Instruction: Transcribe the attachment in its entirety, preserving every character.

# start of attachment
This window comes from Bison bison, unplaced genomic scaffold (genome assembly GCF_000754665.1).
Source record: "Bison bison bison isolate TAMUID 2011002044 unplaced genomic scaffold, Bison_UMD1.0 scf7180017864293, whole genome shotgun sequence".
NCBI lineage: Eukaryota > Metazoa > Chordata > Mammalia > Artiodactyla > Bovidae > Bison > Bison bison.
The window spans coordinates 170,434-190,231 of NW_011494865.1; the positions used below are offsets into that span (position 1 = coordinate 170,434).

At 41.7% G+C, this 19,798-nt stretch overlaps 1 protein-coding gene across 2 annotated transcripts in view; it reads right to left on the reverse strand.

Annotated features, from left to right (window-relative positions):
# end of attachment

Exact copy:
This window comes from Bison bison, unplaced genomic scaffold (genome assembly GCF_000754665.1).
Source record: "Bison bison bison isolate TAMUID 2011002044 unplaced genomic scaffold, Bison_UMD1.0 scf7180017864293, whole genome shotgun sequence".
NCBI lineage: Eukaryota > Metazoa > Chordata > Mammalia > Artiodactyla > Bovidae > Bison > Bison bison.
The window spans coordinates 170,434-190,231 of NW_011494865.1; the positions used below are offsets into that span (position 1 = coordinate 170,434).

At 41.7% G+C, this 19,798-nt stretch overlaps 1 protein-coding gene across 2 annotated transcripts in view; it reads right to left on the reverse strand.

Annotated features, from left to right (window-relative positions):